Science Fiction relationship issues female protagonist philosophical

A Clear Line Marks the Soul

By Hayley Stone
May 30, 2019 · 3,416 words · 13 minutes

Photo by Hans Reniers via Unsplash.

From the author: A woman becomes suspicious of her new boyfriend after learning he recently sold his soul to science.


For their two-month dating anniversary, Simon makes a reservation at Nora’s favorite Mexican restaurant where the employees serve free sundaes wearing tiny chocolate sombreros. It’s totally cheesy, which Nora normally loves, but tonight her stomach is in knots. Simon’s been acting weird all week—not unlike her last boyfriend who’d followed up his weirdness by popping the question after just three dates.

Nora still manages to find the inner strength to eat three tacos. She’s wrestling the resulting grease from her hands, just beginning to think she’s being paranoid, when Simon finally comes clean. There’s a reason he brought her here. Yes, it was to butter her up, but no, it’s not for a marriage proposal.

It’s so much worse.

“Wait, you’re serious? You’re telling me you don’t have a soul?” Nora’s pretty sure this doesn’t fall under the category of acceptable two-month revelations, any more than deciding to get married would have. It’s definitely not polite dinner conversation. They might as well talk about bowel movements.

“Please, don’t freak out,” Simon says.

“I’m not freaking out.” She crunches her napkin into a ball and dunks it into her water glass over and over again, like she’s interrogating a prisoner. “It’s just, no soul? Not even a little bit?”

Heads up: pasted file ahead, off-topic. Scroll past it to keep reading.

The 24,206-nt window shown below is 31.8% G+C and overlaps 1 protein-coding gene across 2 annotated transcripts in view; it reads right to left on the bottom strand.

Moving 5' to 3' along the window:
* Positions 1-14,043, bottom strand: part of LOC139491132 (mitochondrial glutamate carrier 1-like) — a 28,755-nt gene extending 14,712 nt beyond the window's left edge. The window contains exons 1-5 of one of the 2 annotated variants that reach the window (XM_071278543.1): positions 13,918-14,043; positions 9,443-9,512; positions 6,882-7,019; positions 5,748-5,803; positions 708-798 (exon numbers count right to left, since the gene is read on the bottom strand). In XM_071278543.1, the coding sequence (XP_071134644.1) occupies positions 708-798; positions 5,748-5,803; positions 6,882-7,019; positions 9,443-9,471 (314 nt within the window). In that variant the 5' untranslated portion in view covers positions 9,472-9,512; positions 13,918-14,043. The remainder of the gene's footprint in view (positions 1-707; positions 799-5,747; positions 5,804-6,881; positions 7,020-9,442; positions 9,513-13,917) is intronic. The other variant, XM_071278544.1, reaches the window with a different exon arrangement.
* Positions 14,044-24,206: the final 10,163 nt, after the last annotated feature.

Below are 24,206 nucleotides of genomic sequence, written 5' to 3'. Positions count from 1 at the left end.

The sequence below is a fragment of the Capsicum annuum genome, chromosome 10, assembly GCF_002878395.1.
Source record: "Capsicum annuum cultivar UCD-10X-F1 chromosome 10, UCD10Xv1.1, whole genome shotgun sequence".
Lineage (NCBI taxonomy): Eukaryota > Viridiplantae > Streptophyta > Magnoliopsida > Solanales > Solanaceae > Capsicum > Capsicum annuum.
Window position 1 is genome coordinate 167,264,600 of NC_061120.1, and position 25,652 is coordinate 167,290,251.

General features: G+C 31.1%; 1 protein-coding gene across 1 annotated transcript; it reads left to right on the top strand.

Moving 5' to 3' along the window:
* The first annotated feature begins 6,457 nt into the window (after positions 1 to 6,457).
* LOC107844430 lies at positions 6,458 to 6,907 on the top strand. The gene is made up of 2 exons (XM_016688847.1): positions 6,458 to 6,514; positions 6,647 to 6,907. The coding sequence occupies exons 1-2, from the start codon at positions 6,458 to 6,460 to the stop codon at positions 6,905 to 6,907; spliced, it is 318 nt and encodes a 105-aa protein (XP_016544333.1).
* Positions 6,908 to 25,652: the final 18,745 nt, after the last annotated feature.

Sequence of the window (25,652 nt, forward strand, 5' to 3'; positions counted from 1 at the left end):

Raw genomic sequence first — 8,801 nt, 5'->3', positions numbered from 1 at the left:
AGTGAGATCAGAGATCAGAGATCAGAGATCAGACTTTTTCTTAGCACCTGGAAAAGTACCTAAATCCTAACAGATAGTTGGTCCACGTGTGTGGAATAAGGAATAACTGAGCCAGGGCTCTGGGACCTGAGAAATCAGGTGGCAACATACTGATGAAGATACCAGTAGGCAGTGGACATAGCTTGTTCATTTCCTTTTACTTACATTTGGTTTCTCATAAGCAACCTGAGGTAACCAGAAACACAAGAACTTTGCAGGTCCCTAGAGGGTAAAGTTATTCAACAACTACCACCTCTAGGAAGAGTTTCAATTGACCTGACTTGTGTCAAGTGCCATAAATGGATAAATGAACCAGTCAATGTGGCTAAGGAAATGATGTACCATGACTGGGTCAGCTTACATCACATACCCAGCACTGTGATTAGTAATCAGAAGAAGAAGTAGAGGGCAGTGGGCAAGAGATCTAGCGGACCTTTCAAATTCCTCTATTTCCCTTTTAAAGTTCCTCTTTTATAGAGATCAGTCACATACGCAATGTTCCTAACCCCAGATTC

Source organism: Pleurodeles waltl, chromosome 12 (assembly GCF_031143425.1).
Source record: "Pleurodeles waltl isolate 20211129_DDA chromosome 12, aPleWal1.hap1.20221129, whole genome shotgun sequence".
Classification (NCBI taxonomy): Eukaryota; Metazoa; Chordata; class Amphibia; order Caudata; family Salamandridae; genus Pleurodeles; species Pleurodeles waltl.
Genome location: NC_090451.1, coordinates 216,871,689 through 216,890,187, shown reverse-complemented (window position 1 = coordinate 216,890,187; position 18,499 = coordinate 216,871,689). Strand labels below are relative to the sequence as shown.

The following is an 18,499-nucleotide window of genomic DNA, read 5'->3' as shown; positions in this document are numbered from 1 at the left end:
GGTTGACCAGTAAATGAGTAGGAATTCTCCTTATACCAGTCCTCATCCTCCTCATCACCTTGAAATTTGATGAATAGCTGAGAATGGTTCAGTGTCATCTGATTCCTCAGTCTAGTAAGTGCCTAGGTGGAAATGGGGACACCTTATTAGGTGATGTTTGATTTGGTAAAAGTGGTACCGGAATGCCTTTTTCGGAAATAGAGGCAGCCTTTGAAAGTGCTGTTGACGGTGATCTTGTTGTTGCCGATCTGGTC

“Not even a little bit.”

“How’d it happen? No. Sorry. That’s a rude question to ask, isn’t it?” She covers her blushing face. Her hands still reek of steak and sour cream. Stupid, Nora, stupid! He was probably born this way. It happened—and with increasing regularity, if you believed the news. She might as well have asked him why he was a lefty.

Simon reaches over the table, over Nora’s wet, crumpled napkin and their half-empty glasses, her basket of leftover taco shells, his mangled enchilada, and pulls her hands from her face. Nora tries to concentrate on what’s safe about him. The softness of his palms, for instance. A serial killer wouldn’t have such soft hands. They’d be crisscrossed with rope burns or sanded rough from years of holding a gun. Not that she thinks Simon is a serial killer.

“It’s not rude,” he reassures her. “I’d rather you be curious, than afraid.”

Nora tries arranging her face into a mask of casual interest rather than vague horror. She eyes their waiter across the room. He’s taking a long time with that check. “Why would I be afraid?”

“There’s a lot of misinformation floating around about the soul. Its purpose, its relationship to morality—the effect of its absence. In fact, L’Académie des sciences in France has been doing some groundbreaking studies that show a person without a soul is at no higher risk of developing ASPD as those with one…”

“Mmm.”

He’s still holding her hand. She expects him to be colder, like something’s missing. Life’s furnace burning just a little lower without proper fuel. But he’s as warm as an oven mitt, and the contrast in temperature between their bodies makes Nora feel like the icy one.

His blue eyes beg her for—something. Words. Acceptance. Something.

“Do you have any questions for me?”

“How long have you been… without one?” Fuck. This is such a month-five conversation.

“Three months,” Simon says.

Three months. The math moves through her like a kidney stone.

Her best friend Judy was right. Nora has terrible choice in men. But even Judy approved of Simon. He was just so—nice. Tall, suave, and handsome, like an Australian James Bond. He always opened the driver’s door for her, often unbuckling his seatbelt before she’d even shut off the engine so he could get out and around the car without wasting any of their time together.